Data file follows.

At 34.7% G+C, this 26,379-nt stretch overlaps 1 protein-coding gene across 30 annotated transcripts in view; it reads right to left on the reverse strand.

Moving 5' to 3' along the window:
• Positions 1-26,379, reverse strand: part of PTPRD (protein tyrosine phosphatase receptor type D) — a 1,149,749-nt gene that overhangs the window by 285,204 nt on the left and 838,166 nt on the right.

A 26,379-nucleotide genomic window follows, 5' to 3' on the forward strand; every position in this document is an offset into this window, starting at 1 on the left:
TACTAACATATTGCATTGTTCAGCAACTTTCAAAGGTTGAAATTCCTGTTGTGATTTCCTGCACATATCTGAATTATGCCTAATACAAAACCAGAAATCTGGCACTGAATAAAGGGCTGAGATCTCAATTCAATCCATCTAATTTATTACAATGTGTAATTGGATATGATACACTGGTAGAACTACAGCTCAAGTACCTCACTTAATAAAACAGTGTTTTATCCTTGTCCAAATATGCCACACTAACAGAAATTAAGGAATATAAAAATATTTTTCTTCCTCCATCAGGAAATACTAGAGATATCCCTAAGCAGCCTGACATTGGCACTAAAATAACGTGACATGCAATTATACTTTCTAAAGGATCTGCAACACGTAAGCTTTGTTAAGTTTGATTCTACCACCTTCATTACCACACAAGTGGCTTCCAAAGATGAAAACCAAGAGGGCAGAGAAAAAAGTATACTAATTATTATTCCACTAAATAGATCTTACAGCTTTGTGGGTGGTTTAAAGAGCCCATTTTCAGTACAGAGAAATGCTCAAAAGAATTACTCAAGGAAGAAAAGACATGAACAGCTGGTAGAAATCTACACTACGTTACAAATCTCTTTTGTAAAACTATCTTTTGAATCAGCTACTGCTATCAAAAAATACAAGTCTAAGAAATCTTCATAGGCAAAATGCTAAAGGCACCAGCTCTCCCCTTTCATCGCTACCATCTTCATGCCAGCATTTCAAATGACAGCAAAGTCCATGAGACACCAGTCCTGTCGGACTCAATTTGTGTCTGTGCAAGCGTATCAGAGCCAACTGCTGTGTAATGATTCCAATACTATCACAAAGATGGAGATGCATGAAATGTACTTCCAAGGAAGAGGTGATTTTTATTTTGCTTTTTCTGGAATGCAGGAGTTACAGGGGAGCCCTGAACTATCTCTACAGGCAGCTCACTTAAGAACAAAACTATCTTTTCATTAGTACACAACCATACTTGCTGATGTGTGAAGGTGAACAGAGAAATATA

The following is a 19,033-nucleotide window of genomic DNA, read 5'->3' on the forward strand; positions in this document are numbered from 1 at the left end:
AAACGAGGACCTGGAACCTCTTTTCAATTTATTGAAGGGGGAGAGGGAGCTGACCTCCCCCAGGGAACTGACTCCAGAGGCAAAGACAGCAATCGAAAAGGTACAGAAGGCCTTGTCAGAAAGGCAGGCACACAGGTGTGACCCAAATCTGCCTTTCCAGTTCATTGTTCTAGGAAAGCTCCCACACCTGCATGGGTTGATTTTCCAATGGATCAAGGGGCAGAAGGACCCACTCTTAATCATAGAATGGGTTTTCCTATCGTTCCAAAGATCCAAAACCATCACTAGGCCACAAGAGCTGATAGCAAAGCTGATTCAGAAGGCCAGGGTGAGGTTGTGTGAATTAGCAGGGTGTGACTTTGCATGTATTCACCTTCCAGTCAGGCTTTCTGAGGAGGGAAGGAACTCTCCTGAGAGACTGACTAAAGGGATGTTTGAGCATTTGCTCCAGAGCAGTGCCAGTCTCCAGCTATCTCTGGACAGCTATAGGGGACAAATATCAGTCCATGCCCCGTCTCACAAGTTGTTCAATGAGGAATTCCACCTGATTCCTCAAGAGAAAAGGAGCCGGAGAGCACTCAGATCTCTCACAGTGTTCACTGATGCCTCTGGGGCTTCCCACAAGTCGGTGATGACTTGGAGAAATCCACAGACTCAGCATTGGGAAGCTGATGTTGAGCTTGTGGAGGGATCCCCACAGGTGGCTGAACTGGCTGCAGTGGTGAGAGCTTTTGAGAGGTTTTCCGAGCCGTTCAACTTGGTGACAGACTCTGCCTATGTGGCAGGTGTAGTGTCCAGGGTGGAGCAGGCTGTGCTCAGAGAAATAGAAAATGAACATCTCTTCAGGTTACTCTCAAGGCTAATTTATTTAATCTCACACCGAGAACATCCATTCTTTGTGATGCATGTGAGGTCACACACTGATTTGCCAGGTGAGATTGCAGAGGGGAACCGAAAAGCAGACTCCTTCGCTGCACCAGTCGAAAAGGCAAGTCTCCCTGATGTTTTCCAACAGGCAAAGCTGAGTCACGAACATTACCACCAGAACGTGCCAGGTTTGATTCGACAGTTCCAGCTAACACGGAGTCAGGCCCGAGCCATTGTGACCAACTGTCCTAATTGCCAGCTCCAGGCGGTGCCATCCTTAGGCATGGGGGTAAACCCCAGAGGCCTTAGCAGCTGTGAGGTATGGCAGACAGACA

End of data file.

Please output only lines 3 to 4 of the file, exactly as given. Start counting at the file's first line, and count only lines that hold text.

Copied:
• Positions 1-26,379, reverse strand: part of PTPRD (protein tyrosine phosphatase receptor type D) — a 1,149,749-nt gene that overhangs the window by 285,204 nt on the left and 838,166 nt on the right.

A 26,379-nucleotide genomic window follows, 5' to 3' on the forward strand; every position in this document is an offset into this window, starting at 1 on the left: